The Book of Kells is located at the Trinity College in Dublin and it is open for public visits, most times.
The Book of Kells contains the four Gospels of the Christian scriptures written in black, red, purple, and yellow ink in an insular majuscule script, preceded by prefaces, summaries, and concordances of Gospel passages.
Today, it consists of 340 vellum leaves, which is the skin of a mammal, or folios.
What was the Book of Kells?
The book of Kells had a sacramental, rather than educational purpose. A large, lavish Gospel, such as the Book of Kells, would have been left on the high altar of the church and taken off only for the reading of the Gospel during Mass.
However, from historical research, it is probable that the reader would not actually read the text from the book, but rather recite from memory.
It is significant that the Chronicles of Ulster state that the book was stolen from the sacristy, a room in which the vessels and object that are used in the mass, are stored rather than from the monastic library.
The design of the book seems to take this purpose in mind, that is, the book was produced with appearance taking precedence over practicality. It is also known there is a lot of uncorrected mistakes in the manuscript.
Who wrote the Book of Kells?
The name Book of Kells is derived from the Abbey of Kells in Kells, County Meath, which was its home for much of the medieval period. The date and place of production of the manuscript are of somewhat a debate among researchers.
Traditionally, the book was thought to have been created in the time of Saint Columba, and quite possibly as the work of his own hands. This tradition has long been discredited on palaeographic and stylistic grounds: most evidence points to a composition date circa 800, long after St. Columba’s death in 597. There is another theory, with traction among Irish scholars, that suggests the manuscript was created for the 200th anniversary of the saint’s death.
The manuscript was never finished. Today there are five competing theories, of the place and production of the manuscript. The first is that the book or possibly just the text may have been created at Iona abbey, a focal point for Christianity throughout Scotland. The second the Book of Kells may have been produced completely at Iona Abbey. Thirdly, the manuscript may have been produced completely at the Scriptorium in Kells. Fourth Theory is that it may have been produced in the North of England, perhaps Lindisfarne, a tidal island also known as ‘Holy Island’. And finally, the fifth theory suggests that the book may have been created at an unknown monastery in Scotland.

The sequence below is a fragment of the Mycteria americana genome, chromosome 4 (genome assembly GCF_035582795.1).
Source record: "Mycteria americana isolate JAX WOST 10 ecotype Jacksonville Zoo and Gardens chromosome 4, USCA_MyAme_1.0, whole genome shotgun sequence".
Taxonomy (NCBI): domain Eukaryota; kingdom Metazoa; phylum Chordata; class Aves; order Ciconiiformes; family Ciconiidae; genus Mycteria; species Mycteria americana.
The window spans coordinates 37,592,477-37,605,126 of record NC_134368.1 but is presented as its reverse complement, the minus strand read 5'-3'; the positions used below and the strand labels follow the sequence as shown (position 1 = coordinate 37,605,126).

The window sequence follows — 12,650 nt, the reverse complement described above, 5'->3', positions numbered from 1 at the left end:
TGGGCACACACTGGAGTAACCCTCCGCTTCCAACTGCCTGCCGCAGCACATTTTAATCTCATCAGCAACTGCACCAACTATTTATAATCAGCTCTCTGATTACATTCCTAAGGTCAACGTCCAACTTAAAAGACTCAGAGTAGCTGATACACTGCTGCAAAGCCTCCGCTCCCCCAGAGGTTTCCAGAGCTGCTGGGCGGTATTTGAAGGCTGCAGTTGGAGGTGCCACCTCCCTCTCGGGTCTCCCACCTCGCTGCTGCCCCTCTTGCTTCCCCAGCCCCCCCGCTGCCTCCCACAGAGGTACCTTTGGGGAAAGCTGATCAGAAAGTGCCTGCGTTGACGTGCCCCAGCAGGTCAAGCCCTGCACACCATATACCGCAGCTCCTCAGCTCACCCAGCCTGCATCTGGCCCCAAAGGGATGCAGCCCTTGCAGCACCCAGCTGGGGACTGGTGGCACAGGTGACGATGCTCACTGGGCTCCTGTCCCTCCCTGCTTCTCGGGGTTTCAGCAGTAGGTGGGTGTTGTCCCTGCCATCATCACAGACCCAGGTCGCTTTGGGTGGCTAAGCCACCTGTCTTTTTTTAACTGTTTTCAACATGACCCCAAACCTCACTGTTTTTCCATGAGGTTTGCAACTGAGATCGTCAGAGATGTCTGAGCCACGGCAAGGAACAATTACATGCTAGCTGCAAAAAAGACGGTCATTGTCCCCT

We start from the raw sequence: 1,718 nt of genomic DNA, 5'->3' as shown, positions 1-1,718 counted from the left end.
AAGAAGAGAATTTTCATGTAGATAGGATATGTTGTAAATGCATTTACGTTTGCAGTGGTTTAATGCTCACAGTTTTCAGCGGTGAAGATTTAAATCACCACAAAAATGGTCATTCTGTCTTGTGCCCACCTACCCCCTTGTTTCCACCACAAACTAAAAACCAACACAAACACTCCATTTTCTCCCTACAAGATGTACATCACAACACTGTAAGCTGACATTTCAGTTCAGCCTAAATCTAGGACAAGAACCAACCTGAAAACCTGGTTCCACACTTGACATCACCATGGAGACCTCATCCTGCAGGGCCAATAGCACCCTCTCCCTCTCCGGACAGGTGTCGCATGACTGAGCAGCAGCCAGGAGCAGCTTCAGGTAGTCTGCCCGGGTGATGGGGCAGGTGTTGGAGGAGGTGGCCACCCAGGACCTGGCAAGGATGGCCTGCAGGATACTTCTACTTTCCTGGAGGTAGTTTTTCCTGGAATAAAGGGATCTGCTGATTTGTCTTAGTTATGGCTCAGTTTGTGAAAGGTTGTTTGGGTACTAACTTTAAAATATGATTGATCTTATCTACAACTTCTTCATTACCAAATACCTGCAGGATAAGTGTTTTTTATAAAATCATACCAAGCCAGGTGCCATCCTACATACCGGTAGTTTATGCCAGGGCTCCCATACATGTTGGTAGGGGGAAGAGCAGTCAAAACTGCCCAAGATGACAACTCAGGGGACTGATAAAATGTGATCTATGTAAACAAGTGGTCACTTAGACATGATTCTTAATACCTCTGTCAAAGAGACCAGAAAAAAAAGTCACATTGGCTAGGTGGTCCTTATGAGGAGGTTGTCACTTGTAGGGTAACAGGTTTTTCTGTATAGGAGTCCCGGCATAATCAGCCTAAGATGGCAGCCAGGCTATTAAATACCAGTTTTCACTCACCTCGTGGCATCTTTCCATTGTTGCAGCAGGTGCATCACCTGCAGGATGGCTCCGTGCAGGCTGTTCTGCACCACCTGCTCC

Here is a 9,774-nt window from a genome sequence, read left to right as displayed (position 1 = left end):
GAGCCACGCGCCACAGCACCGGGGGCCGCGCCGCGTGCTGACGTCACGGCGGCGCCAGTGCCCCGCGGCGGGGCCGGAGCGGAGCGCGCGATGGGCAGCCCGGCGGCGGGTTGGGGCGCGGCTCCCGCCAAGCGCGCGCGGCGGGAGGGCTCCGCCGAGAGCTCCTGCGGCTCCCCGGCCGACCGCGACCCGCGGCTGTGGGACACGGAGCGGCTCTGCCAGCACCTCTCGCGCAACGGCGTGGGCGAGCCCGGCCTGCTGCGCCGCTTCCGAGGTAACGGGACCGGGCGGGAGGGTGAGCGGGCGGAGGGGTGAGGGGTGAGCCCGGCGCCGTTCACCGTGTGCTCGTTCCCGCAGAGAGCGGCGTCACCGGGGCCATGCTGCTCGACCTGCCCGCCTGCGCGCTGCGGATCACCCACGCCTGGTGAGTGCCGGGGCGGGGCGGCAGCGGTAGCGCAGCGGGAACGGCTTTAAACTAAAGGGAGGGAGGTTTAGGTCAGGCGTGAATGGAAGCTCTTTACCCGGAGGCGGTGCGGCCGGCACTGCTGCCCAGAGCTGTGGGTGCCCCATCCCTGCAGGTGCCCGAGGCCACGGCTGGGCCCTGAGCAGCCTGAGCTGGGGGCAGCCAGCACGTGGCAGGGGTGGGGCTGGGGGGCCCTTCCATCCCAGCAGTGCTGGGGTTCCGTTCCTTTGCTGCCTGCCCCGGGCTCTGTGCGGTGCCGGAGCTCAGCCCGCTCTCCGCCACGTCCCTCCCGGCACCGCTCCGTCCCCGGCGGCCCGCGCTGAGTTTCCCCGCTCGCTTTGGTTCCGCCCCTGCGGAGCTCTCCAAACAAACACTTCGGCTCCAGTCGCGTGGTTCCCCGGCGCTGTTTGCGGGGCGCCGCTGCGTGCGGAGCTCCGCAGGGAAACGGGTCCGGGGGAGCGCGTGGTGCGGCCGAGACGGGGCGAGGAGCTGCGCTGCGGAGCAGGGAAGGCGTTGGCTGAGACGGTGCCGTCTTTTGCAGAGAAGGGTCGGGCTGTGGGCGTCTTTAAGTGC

The exact location of the production of the manuscript may never be confirmed, however, the first theory that it may have been partially created at Iona Abbey and carried through to Kells, is widely accepted. However, regardless of whichever theory is true, historical evidence shows us that in all certainty The Book of Kells was produced by Colombian monks who were closely associated with the community at Iona.
Decoration & Drawings
The decoration of the Book of Kells is not limited to major pages of importance but scattered throughout the manuscript.
With endless designs of complicated knotwork, images of small animals, humans, characters, etc, the style was popular in that period in time and recognized also in metal-work and stonework of that period.
Significant texts such as the Pater Noster, also known as the Lord’s Prayer, have decorated initials. Most of the decoration in the book can only be seen fully through magnifying glasses.
A lot of the designs in the Book of Kells have shown widespread popularity throughout the years right up until today as motifs in popular art such as jewelry making and tattoos.
What is the Book of Kells made of?
The majority of the folios are part of larger sheets, called bifolios, which are folded in half to form two folios. The bifolios are nested inside of each other and sewn together to form gatherings called quires, which is the measurements of the quantity of paper used.
On occasion, a folio is not part of a bifolio but is instead a single sheet inserted within a quire. The extant folios are gathered into 38 quires.
There are between four and twelve folios (two to six bifolios) per quire; the folios are commonly, but not invariably, bound in groups of ten. Some folios are single sheets, as is frequently the case with the important decorated pages. The folios had lines drawn for the text, sometimes on both sides, after the bifolios were folded.
Prick marks and guidelines can still be seen on some pages. The vellum is of high quality, although the folios have an uneven thickness, with some being close to leather while others are so thin as to be almost translucent.
Last updated August 5, 2019.